the Irish Republic a total of 29 county councils. Tipperary county has two
councils, North and South Tipperary. Dublin county has three councils,
Dublin-Belgard, Dún Laoghaire-Rathdown, and Dublin-Fingal.
In addition to the county councils, there are five borough councils, five
city councils, and 75 town councils. The borough councils are Clonmel,
Drogheda, Kilkenny, Sligo, and Wexford. The city councils are Cork, Dublin,
Galway, Limerick, and Waterford.
|C| |Principal |
| | |Cities |
The capital and largest city is Dublin, with a population (2002) of
495,781. Dublin is the commercial and industrial center of Ireland and the
country’s principal port. Cork is the second largest city and a major port,
with a population of 123,062. Other major cities and towns include Limerick
(54,023), Galway (65,832), and Waterford (44,594).
|D| |Way of Life|
Ireland, for centuries a predominantly rural, agricultural society, changed
dramatically with economic development after World War II (1939-1945). The
emergence of diversified manufacturing and service sectors has made the
country more urbanized and middle class. Consumption of consumer goods has
expanded rapidly, and material comforts—including automobiles, cellular
telephones and other electronic goods, and fashionable clothing—have
important symbols of social status.
In cities and towns, most Irish people live in houses, although apartments
are growing in popularity as urban densities increase. In the countryside,
traditional farmhouses constructed of stone or dried peat and covered with
thatched roofs have been largely replaced by modern dwellings. Today, most
homes are made from concrete, brick, or mortared stone and have tile roofs.
In rural areas peat is still cut and dried for use as fuel for cooking and
Ireland is a strongly Roman Catholic country by tradition. However, the
late 20th and early 21st ccenturies were marked by increasing secularization
in Irish society. Many Irish have questioned, and even rejected, the role
of the Roman Catholic Church as the chief arbiter of social and family
values. At the same time, women have energetically challenged the country’s
traditional patriarchal social values. Despite these changes, political
life in Ireland is still largely dominated by men, and women typically earn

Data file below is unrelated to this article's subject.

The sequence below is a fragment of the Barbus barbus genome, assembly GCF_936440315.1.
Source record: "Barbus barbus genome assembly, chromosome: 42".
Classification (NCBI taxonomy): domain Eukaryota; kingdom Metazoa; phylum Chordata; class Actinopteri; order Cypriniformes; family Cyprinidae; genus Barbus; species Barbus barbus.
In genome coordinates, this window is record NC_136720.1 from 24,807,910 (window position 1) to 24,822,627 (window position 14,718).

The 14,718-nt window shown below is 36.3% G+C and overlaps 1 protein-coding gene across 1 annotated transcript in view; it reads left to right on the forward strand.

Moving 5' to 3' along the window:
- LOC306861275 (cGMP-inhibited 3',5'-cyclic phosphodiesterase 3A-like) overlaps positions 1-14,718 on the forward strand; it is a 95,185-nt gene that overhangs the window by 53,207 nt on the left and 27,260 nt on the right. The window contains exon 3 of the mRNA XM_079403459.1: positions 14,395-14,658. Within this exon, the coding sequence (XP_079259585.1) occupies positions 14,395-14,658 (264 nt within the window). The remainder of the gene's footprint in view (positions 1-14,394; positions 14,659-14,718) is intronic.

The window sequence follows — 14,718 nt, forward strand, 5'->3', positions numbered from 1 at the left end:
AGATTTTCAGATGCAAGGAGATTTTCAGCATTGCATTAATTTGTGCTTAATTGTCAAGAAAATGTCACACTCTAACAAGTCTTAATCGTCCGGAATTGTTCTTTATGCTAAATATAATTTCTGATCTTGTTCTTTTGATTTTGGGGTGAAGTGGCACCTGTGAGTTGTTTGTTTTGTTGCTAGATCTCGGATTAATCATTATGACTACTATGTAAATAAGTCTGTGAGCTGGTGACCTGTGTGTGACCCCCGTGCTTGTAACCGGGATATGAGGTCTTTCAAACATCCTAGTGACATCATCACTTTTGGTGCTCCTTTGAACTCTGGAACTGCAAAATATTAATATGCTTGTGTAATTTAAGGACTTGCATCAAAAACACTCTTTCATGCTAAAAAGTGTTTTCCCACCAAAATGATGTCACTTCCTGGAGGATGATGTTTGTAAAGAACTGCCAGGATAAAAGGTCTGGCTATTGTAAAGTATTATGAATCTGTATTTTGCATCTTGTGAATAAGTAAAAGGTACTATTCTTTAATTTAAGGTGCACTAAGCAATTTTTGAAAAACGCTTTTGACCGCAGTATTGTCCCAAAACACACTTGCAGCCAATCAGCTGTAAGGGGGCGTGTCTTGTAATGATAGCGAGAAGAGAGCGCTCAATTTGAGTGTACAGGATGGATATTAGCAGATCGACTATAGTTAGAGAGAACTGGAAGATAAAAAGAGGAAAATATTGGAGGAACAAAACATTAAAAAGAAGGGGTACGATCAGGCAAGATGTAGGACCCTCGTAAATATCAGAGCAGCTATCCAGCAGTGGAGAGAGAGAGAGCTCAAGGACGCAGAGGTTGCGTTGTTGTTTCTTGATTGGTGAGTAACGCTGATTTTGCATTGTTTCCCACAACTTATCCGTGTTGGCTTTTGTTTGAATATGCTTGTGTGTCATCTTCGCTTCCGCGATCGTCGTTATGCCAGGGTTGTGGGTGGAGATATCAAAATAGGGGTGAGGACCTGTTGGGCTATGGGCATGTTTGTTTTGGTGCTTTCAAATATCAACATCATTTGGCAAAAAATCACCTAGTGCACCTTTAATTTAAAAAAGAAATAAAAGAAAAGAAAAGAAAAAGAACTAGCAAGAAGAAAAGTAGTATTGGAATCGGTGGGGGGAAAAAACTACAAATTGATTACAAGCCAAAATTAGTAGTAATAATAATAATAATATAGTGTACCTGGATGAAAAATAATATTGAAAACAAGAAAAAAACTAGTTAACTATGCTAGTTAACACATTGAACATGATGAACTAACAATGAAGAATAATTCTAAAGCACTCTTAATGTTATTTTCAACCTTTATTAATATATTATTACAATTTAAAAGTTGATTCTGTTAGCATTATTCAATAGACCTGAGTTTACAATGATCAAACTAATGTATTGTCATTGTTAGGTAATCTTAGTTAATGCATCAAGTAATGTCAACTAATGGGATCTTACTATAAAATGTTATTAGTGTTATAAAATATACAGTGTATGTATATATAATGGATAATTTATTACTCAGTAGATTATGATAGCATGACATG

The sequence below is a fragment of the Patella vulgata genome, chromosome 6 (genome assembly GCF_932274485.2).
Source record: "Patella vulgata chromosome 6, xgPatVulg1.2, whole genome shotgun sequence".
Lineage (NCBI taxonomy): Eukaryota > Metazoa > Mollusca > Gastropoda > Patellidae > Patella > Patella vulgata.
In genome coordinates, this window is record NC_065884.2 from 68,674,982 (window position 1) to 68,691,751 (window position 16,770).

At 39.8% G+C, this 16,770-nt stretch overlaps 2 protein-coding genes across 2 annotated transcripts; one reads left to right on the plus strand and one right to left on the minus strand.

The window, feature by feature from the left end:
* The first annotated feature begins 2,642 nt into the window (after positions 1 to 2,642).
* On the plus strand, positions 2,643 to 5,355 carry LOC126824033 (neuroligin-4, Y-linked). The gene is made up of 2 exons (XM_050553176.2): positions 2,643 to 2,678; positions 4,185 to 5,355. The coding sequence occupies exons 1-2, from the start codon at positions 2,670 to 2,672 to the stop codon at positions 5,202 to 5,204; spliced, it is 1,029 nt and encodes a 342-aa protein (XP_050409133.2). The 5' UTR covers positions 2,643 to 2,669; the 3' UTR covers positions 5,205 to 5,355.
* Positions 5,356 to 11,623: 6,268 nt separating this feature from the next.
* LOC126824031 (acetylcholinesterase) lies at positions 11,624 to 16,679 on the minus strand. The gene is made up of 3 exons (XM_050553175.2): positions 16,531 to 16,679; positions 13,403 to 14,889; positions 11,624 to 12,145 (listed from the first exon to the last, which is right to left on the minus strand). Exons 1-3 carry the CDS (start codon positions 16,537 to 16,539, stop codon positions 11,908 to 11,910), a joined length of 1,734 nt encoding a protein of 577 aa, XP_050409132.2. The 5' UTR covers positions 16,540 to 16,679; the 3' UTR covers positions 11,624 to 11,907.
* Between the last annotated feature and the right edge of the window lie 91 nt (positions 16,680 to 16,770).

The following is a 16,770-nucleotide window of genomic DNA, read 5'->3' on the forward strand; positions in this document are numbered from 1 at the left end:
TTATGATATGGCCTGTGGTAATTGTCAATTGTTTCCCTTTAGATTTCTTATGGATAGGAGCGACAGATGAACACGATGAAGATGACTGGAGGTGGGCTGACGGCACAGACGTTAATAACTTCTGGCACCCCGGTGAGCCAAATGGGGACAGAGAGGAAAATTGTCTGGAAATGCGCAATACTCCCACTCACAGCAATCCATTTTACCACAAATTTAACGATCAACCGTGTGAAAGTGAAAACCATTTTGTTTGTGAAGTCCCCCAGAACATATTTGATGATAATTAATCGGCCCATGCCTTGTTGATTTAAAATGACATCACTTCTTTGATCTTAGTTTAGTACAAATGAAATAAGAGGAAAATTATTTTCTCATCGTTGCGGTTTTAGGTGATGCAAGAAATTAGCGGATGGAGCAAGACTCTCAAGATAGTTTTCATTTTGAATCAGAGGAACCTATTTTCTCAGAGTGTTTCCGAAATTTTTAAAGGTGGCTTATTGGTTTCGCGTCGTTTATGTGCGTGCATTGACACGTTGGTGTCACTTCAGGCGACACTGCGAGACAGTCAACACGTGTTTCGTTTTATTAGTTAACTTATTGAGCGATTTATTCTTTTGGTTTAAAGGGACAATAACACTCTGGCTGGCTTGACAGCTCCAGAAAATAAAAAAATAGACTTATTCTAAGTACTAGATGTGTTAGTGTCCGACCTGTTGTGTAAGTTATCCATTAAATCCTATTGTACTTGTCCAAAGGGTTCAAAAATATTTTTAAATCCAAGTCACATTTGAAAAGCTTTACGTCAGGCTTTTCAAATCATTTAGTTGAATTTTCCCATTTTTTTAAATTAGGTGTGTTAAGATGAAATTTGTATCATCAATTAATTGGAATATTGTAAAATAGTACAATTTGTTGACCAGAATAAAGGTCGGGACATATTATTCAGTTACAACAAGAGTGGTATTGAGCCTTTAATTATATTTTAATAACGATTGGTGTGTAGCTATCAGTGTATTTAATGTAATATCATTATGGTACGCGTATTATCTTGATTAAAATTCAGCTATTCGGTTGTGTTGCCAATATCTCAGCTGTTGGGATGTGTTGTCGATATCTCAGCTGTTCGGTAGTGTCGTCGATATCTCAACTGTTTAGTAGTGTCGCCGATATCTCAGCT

far less than their male counterparts. Ireland’s abortion laws are among
the strictest in Europe.
The Irish tend to eat simple, hearty fare. Ireland’s rich pastures produce
high-quality beef and llamb, and the country is renowned for its butter,
cream, and cheeses. Potatoes grow well in Ireland’s cool, damp climate and
are a national food staple. They may be roasted, boiled, or baked, and
eaten alone or served in famous dishes such as IIrish stew or colcannon (a
dish made from mashed potatoes, cabbage, and onions). The Irish are famous
for their many varieties of breads, including soda bread and potato bread.
Oysters and other shellfish are popular, and smoked salmon is considered an
Irish specialty. Many Irish enjoy socializing in local pubs, where people
gather to talk with friends, relax, listen to music, and have a drink. Beer
is much beloved in Ireland, especially the dark stout varieties. Renowned
local stouts include Guinness, Beamish, and Murphy’s. Irish whiskey is also
a popular alcoholic beverage.
The national sports are hurling, a strenuous game similar to field hockey,
and Gaelic football, which resembles soccer. Soccer has become more popular
in recent years, partly because of television coverage of matches in the
United Kingdom, and also due to the relative ssuccess of the Irish
Republic’s national team in European and World Cup soccer competitions.
Horse racing is a highly popular spectator sport, and Irish breeders have
produced some of the world’s finest thoroughbreds. Professional cycling, a
difficult endurance sport, also draws a wide following. Saint Patrick’s Day
(March 17), which honors the patron saint of Ireland, is the most important
Customs of Ireland
Marriage and Family
People usually marry in their early to mid-20s. Most weddings are performed
in a church, but a minority are also pperformed in a registry office. After
marriage, many people in rural areas stay close to their family’s home and
visit frequently. Many couples, particularly in the cities, live together
before or instead of marriage. Typically, the bonds between siblings in an
Irish family are especially strong. In rural areas, extended families often
live near one another, and family members who have moved to Dublin or
overseas in search of work often return for Christmas and other family
celebrations or funerals. Traditionally, women have not worked outside the
home except to help on the family farm, but in Dublin and other cities the
majority of women now have jobs. 34.2 percent (1999)Salary levels for women
still lag behind those of men, but gender discrimination is illegal. The
Irish have elected two consecutive women presidents since 1991.
As an agricultural country, Ireland produces many fresh vegetables. Fresh
dairy products, breads, and seafood are also widely available. Potatoes,
once eaten at every meal, are still regularly served, but the Irish have
embraced other foods such as pasta and rice. Apples, oranges, and pears
have long been integral to the Irish diet, but are now joined by a wider
variety of fruit that have become available since Ireland joined the
European Union (EU). Smoked salmon is considered an Irish specialty, as are
Irish sstew and Irish lamb. Irish breads include soda bread and brack, a
rich, dark loaf containing dried fruit and traditionally served at
Halloween. Tea and coffee are popular drinks in the home, and Dublin is
rapidly developing a café culture. Ireland is also the home of stout, a
rich, black beer brewed by Guinness and Murphy’s.
The traditional cooked breakfast consists of any or all of the following: